Supporting these goals is a bigger quest that can only be made possible with the contribution of every single employee. Each member needs to first focus on assessing his personal behavior and amend his own habits to align with the overall objectives of the organization. Only then can the tasks of driving mass engagement and steering change in group-thinking materialize.
A company asking its workforce to accept a major operational change without reflecting the same in its SOPs (Standard Operating Procedures) is not much different from a person asking another to change his opinion without providing a compelling argument. Developing a growth mindset can only be realized with a strong vision and philosophy, conveyed well to the people. HR practices and company policies must underpin the institutional purpose by bringing all employees on-board for the change.
Aligning individual and organizational purposes will help the cause by getting people to accept the reform. Integral to the process, are also the opportunities to share, collaborate, innovate, and exchange knowledge that all employees must have access to. They must choose a proactive approach as opposed to a reactive one, and be willing to work consistently to improve their performance. Employees whose value systems and thinking are in sync with those of the company already will become the most valuable assets in the process. Attracting and retaining human capital with a mindset similar to its own is what every organization must centralize its momentum around.
Fostering change acceptance – phase one in developing a growth mindset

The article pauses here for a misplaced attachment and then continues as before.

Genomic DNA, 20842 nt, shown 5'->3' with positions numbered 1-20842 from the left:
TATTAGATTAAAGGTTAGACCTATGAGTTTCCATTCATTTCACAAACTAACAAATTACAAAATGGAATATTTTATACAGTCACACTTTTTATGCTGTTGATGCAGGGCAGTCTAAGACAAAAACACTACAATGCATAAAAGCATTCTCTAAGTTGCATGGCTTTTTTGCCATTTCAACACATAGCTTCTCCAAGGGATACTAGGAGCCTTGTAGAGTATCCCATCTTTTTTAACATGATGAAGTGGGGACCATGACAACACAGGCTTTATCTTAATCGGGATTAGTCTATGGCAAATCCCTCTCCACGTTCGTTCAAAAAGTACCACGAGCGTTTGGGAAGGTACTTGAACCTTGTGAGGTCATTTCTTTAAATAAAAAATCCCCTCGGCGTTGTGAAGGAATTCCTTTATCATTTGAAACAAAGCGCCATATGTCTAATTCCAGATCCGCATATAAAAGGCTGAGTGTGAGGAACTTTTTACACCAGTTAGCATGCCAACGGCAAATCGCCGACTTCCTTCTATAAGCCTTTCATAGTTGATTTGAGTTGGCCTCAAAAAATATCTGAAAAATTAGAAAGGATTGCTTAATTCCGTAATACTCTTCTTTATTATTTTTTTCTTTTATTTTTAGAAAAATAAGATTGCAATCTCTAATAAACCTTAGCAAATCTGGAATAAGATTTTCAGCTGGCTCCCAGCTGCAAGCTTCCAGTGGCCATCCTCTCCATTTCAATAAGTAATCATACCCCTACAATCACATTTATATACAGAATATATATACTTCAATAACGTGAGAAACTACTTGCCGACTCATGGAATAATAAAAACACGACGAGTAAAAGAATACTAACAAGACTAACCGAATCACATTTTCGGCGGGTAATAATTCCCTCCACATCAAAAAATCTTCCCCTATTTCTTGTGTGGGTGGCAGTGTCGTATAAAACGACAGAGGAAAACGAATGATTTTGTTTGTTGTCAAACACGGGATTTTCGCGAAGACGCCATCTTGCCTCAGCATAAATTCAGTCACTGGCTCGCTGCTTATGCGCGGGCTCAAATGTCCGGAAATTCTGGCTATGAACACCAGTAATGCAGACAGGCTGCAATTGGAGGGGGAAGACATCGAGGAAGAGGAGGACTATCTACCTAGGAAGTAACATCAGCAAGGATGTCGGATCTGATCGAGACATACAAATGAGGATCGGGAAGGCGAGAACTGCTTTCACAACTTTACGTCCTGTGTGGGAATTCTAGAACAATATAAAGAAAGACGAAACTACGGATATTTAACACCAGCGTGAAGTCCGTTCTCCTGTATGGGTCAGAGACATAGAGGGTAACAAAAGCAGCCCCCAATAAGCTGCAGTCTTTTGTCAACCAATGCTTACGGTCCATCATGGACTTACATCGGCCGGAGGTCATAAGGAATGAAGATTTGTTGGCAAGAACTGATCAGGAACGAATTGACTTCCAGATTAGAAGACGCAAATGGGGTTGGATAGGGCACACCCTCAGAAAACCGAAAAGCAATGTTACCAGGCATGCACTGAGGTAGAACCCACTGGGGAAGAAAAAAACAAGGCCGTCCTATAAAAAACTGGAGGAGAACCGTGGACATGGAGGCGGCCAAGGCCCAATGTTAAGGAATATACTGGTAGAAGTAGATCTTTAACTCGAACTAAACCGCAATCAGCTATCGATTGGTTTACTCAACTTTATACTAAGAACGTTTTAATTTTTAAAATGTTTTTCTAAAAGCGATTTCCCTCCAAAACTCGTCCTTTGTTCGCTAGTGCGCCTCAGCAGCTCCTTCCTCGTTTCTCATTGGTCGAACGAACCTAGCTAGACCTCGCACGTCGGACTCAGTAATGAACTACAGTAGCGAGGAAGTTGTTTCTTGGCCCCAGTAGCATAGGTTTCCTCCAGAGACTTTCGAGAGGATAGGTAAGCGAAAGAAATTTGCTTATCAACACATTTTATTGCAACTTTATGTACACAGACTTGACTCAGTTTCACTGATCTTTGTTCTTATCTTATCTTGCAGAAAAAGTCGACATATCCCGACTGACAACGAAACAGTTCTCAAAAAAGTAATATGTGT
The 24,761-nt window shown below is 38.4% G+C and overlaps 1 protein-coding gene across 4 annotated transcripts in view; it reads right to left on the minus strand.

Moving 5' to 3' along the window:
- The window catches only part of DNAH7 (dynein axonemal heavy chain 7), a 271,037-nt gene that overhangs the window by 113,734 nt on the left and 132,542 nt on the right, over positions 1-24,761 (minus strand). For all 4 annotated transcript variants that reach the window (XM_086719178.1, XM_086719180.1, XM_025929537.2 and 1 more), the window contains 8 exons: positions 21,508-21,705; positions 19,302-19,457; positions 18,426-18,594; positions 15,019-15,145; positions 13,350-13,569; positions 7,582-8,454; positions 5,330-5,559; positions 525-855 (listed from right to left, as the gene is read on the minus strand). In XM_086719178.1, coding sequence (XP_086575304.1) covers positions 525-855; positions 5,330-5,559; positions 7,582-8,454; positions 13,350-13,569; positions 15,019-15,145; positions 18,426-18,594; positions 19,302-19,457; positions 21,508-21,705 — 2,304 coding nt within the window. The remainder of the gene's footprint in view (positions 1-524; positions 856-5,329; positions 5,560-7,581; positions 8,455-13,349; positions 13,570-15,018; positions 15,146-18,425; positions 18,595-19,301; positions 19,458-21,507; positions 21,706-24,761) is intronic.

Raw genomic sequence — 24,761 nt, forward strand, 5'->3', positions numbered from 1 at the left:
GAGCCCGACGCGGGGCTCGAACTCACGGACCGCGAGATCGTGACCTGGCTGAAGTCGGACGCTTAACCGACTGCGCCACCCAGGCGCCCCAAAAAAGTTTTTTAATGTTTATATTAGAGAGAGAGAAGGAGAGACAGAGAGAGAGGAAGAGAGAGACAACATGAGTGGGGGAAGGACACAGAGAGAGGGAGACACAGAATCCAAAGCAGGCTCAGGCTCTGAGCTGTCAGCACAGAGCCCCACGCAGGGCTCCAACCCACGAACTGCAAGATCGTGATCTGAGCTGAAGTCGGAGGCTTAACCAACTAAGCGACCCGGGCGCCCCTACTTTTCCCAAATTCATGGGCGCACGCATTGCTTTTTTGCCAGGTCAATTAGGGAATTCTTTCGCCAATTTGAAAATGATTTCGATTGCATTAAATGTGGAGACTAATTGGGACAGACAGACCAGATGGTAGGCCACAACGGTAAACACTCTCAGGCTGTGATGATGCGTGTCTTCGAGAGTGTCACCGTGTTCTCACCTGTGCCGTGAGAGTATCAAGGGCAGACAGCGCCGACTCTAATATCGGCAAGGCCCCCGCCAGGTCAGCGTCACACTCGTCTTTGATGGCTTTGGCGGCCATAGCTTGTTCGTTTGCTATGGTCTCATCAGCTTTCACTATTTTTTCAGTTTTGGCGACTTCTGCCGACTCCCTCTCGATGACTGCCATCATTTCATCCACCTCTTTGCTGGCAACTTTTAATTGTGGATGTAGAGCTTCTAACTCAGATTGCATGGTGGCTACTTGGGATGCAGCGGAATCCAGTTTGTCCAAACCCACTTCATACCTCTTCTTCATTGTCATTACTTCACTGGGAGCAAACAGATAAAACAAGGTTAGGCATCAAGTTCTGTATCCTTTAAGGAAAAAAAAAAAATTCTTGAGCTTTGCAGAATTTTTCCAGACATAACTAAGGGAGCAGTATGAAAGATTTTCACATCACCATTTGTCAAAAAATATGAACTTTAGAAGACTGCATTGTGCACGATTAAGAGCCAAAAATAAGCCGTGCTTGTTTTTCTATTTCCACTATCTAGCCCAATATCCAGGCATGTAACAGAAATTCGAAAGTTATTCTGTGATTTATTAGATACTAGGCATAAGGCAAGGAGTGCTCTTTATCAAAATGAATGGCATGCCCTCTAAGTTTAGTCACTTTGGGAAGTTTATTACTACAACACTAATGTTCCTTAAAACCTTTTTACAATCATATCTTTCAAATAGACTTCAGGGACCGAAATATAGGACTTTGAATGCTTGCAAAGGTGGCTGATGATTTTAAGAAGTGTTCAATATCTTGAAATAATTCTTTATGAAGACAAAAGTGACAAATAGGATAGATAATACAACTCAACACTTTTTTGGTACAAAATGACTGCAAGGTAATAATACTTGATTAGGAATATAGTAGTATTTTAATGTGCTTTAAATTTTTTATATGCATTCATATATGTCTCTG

Resistance to change is a default setting in human nature. The battle with constantly changing technology makes people, more often than not, question their altering nature of work. The rise in applications of advanced technologies, like Artificial Intelligence (AI), Machine Learning (ML), Blockchain, Virtual and Augmented Reality, at times also pushes people to wonder if their jobs are secure and sustainable. It is imperative that a company ensures its workforce that these advances are only adopted as aids and not replacements. Building confidence amongst employees to embrace the new ways of working is the stepping stone to creating a long-term culture of accepting change in the organization.
A mindset change cannot and should not be perceived as an event or even a series of events – it is a gradual transition that involves moving from a fixed to a mixed, and then to a growth mindset
While the C-suites must lead, and managers must be aligned to the mindset shift strategy, reinforcement should come through integrated internal policies and processes. Finally, it is worth underlining that a mindset change cannot and should not be perceived as an event or even a series of events. This is a gradual transition that involves moving from a fixed to a mixed, and then to a growth mindset. Only an organization that is interested in investing the time, efforts and energy in the whole journey can truly achieve any progress and ultimately attain continual growth.